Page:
Disabled adults shine at new B-N activity center

2009-11-19T20:55:00Z Disabled adults shine at new B-N activity centerBy Mary Ann Ford | mford@pantagraph.com pantagraph.com
November 19, 2009 8:55 pm  • 

BLOOMINGTON -- Susan Martello lost her job when the state slashed human service budgets this summer.

"She was sitting at home all day with nothing to do," said her mother, Barb Martello of Bloomington.

But that recently changed when FriendsFirst, an activity center for developmentally disabled adults, opened in space at Second Presbyterian Church in downtown Bloomington.

Susan Martello, 49, who was born with two holes in her heart and has Down syndrome, not only started attending the center, she also organized an exercise program for participants.

"When I was sick I was in pain," she said. "I exercised and it made the pain go away. I exercised more and more and my heart got better. I wanted to share that with my friends."

Barb Martello said the center gives her daughter a chance to make new friends -- and to shine.

FriendsFirst is the brainchild of Prayerie Light, a local friendship and prayer group for developmentally disabled adults, in partnership with MarcFirst, an agency that assists people with developmental disabilities.

The idea started last spring when Compassion Center, a day center for homeless people, moved out of Second Presbyterian to the new Salvation Army Safe Harbor. Nancy Gordon, a member of Prayerie Light and the church, learned the church was looking for another group to serve.

"The name FriendsFirst is perfect because I believe that in the friend base, we should entertain the possibility that a disabled person be our friend," Gordon said.

While need for a social environment for developmentally disabled adults intensified after the state budget cuts.

"When we had a lot of financial cuts, a lot of programs went away, including recreational services and community services," said Kristi Greenfield of MarcFirst, the program director for FriendsFirst. "There was a huge need for recreational services and a way (for clients) to touch base on a regular basis."

FriendsFirst also helps Second Presbyterian "live out our mission to serve ... ‘the least of these' on the edge of the society," said the Rev. Chip Hardwick, pastor of the church. "It's a theological heir to the Compassion Center."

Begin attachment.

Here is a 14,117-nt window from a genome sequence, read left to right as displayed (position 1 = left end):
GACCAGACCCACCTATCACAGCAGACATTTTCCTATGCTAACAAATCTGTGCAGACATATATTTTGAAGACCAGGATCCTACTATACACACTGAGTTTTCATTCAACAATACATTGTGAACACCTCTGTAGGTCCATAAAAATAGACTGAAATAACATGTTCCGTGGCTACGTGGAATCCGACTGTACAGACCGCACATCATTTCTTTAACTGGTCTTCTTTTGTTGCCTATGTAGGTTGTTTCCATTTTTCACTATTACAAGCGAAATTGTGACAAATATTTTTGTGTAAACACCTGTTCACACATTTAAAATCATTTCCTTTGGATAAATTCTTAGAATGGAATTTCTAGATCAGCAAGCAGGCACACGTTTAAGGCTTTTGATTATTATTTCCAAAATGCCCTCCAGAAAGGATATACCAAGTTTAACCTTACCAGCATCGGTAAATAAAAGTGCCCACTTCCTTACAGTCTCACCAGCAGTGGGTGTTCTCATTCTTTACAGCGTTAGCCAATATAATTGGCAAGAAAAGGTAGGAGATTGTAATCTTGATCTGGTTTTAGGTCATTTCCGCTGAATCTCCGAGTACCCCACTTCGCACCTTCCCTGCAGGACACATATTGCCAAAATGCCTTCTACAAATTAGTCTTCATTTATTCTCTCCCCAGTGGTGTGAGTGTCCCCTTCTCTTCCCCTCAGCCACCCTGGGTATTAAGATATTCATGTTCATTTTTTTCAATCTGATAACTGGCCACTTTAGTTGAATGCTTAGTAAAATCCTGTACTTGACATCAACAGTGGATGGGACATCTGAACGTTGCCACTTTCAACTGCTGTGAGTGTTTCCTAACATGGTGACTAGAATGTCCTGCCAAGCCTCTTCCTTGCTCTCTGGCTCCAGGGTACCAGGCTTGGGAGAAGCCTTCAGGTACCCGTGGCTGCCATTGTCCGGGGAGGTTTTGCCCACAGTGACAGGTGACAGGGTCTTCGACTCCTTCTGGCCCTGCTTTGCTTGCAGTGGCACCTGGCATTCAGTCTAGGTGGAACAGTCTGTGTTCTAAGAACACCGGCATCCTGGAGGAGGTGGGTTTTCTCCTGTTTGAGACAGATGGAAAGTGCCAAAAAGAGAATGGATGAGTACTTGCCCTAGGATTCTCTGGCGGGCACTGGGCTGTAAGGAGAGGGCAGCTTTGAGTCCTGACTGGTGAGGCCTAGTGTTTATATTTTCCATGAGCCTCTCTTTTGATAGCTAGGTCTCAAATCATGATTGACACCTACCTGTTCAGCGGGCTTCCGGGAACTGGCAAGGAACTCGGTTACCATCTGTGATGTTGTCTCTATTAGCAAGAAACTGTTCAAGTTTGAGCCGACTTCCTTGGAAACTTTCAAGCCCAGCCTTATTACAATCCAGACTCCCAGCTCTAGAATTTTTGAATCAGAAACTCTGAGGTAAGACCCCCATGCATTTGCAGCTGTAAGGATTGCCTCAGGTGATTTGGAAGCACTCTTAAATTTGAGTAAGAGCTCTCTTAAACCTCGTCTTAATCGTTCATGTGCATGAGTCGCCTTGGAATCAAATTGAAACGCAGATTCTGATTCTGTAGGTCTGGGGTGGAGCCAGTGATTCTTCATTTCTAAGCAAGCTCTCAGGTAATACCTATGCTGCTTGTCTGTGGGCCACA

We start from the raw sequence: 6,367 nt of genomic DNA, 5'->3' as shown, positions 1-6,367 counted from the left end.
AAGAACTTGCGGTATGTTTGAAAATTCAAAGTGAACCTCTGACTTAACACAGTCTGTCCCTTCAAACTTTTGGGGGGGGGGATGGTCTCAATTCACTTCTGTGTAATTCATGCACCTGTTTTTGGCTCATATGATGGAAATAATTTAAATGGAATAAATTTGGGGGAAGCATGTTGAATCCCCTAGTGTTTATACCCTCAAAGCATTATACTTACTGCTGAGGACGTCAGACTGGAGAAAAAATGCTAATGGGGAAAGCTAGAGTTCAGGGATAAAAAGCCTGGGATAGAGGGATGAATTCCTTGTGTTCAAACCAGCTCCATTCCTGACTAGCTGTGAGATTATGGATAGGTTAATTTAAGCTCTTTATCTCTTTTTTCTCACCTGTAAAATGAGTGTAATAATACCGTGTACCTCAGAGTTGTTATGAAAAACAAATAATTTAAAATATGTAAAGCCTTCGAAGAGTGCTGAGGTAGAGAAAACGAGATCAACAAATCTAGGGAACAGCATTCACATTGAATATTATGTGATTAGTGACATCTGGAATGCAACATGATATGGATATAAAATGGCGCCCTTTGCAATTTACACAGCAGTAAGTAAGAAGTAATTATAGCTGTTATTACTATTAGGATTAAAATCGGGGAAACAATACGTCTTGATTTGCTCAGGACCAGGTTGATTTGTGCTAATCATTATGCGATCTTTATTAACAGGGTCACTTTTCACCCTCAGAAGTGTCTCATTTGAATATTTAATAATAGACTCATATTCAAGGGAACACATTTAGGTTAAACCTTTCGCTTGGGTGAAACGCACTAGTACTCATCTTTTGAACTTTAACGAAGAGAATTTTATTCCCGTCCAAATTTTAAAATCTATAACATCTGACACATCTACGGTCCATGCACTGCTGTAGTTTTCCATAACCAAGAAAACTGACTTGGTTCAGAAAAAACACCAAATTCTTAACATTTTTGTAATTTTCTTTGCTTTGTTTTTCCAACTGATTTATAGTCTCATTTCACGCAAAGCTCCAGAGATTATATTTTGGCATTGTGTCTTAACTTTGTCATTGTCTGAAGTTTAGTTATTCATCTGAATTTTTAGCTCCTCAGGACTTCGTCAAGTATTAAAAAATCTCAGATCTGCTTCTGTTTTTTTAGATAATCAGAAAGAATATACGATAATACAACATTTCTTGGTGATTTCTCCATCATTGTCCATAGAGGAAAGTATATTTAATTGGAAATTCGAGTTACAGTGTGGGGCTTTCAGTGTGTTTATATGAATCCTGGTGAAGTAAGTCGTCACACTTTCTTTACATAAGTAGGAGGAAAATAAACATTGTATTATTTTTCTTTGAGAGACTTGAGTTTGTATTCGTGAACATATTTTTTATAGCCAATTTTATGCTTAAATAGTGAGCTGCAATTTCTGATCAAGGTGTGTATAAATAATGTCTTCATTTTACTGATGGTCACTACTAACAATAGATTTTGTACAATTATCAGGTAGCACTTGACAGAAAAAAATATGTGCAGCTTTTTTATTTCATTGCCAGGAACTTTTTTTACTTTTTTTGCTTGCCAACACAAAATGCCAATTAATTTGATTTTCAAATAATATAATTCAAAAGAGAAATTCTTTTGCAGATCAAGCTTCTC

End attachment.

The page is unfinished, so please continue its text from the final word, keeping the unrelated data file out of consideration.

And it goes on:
Many church members volunteer at FriendsFirst, and Hardwick hopes the congregation will embrace it as it did Compassion Center. Members still donate items needed at Compassion Center, he said.

The joint venture between FriendsFirst and Second Presbyterian already has prompted another partnership. The Bloomington Rotary Club also meets at the church and sought out a relationship with FriendsFirst, said club President Lyn Hruska.

Club members learned the annual Thanksgiving Day meal for developmentally disabled adults and their families had to be canceled this year because of MarcFirst funding cuts and the elimination of the Occupational Development Center.

Hruska said Rotary Club members decided to finance the meal, and the church provided space and its chef, Paul Stroup, to serve turkey and the trimmings to about 150 people.

"It's the beginning of a new tradition," Hruska said.

FriendsFirst

What: An activity center for developmentally disabled adults

When: 9:30 to 12:30 a.m. Tuesdays and Thursdays

Where: Second Presbyterian Church’s Martin Hall, 313 N. East St., Bloomington

Who: Ambulatory developmentally disabled adults who can take care of their personal hygiene needs or have an accompanying caregiver

Cost: $5 per day (additional donations also taken)

Contact: Call Kristi Greenfield at MarcFirst, 309-451-8888, ext. 224, to sign up

Copyright 2015 pantagraph.com. All rights reserved. This material may not be published, broadcast, rewritten or redistributed.

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